My personal learning network (PLN) and how to build your own

April 21, 2011 § Leave a comment

Ok, I admit it: I’m addicted. My PLN is driving my recent self-guided professional development. It’s not just that, though. I’m evangelizing! I’m spreading the Word and the Word is… Well… Many. Many, many words. Read on if you’re interested.

What’s a PLN (Personal Learning Network, aka Online Learning Network)?

It’s a self-created, online, self-directed system for professional development and professional networking. (Or at least thats how I’m using my PLN. For now. It doesn’t have to be professional).

You already know how to answer a simple question using the Tubes, right? Have a question: Google for the answer.

But what if you don’t have a simple question but a line of inquiry? What if the answer isn’t straight forward? Instead of asking a question and searching for the answer, you can have the information from any topic come to you, and you can read that info any time, any where.

Take for example professional development (that’s the goal of my PLN). I am endlessly interested in Academic Technology and Educational Reform. I can’t type that into Google and expect to get back a step-by-step plan for changing the world of education.

Traditionally I would go to grad school (and probably still will) and spend a few years and a few thousand dollars on my education (see this post on “Higher Education, is it Worth it?”). Or on a smaller scale I might attend a conference in my field (will definitely still do that!). But how do I decide exactly what to study? What do I do between conferences to keep myself up on these ever-changing fields of Academic Technology and Educational Reform?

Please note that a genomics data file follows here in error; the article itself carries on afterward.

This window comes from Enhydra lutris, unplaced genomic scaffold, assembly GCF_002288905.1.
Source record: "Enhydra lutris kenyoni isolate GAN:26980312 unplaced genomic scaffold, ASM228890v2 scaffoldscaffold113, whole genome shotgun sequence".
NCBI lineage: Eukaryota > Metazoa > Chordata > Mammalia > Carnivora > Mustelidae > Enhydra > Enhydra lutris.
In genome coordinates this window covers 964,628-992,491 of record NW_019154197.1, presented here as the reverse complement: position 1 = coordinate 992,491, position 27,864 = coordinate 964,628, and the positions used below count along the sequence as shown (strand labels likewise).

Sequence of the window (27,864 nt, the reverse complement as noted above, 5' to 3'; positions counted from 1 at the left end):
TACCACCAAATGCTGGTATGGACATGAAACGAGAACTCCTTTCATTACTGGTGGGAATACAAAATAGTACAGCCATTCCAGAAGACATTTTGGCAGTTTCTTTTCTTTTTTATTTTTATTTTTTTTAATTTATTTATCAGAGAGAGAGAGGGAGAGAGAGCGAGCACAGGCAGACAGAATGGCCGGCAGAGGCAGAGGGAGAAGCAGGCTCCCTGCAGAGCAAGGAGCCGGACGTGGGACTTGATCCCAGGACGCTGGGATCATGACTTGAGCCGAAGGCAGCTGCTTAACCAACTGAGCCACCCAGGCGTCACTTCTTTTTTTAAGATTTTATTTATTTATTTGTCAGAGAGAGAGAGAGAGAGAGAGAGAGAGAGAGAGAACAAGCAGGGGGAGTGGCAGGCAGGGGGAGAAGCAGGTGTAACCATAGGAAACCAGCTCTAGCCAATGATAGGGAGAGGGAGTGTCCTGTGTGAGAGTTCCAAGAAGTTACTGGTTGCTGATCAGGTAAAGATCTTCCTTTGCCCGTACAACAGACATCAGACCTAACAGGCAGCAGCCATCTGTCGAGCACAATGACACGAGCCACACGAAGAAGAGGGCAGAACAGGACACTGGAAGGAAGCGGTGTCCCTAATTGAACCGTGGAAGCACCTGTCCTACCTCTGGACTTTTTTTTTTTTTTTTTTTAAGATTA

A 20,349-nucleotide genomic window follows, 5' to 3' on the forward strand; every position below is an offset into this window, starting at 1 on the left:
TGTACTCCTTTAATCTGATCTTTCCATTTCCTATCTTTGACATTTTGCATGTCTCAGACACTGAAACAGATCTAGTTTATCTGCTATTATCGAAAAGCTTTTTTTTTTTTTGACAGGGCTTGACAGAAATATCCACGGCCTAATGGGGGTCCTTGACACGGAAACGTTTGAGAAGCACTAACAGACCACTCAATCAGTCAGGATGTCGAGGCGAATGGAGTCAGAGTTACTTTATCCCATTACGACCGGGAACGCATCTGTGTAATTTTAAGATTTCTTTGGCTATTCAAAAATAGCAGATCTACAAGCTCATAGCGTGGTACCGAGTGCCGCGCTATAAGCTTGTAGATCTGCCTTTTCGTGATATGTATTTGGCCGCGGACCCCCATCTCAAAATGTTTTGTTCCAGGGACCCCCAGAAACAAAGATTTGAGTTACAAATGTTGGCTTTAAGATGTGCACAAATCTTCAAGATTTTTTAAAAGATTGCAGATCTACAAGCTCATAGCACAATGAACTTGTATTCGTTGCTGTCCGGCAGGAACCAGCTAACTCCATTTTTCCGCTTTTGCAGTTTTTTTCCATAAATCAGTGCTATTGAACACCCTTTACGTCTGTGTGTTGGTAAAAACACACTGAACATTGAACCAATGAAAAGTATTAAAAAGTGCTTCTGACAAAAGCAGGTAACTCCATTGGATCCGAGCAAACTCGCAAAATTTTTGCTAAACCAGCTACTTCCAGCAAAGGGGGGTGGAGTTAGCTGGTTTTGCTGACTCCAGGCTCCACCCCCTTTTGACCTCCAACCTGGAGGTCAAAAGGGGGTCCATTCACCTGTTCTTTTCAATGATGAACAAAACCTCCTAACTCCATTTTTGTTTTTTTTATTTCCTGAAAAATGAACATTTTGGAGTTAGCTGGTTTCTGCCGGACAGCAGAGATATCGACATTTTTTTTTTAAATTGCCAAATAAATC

Like I said, I can start with nothing. Or rather, one thing: a single person whose ideas interest me, whose thoughts provoke me, and whose opinions I value. Maybe a speaker I heard at a conference or a visionary from my field. The best place to start is on Twitter (you don’t even need an account). Find that person on Twitter, and pay attention to what they are tweeting about.

Simple enough, right? Well that’s a good start, anyway. But here’s where it begins to get interesting: With Twitter, you can see who your person is interested in by seeing who they are “following” on Twitter. If someone they are following is interesting to you, follow that person too. And then see who they are following, and so on. Follow enough people that your Twitter timeline (Twitter’s inbox) is filling up but not filling too quickly.

But that’s just a start. Inevitably, people will start tweeting interesting blog entries. Find a blog that’s interesting, add it to your “blogroll” (list of blogs that you follow or read on a regular basis). You now have plenty of reading material to get you started, but here’s where you can go from passive learning (reading) to active learning: start contributing.

Start posting your own thoughts on Twitter, or tweeting about blog entries that speak to you. Share your experience with others. Post comments on blogs, and even start keeping a blog yourself. It doesn’t have to be formal – this is for you – but commit to it.

Sure, there’s a lot of noise on twitter, but you need to ignore what you can, and eat up the stuff you like. Before long you’ll get the hang of it and have the start of your very own Personal Learning Network! Once you do, it’s like attending a tiny little conference every day, tailored to whatever topic you choose.

For specific instructions on how to use Twitter, start your own blog, or other topics I mentioned in this blog entry, Google for it, comment on my blog, or send me a message in twitter @mytakeonit and I’ll write a follow-up.

Also check out this blog post from FreeTech4Teachers.com.

But that’s just my take on it. The facts presented in my blog may not be accurate, and the opinions belong to those who state them. Don’t believe something I say? Look it up. Don’t like something I say, let’s talk about it. Leave me a comment.

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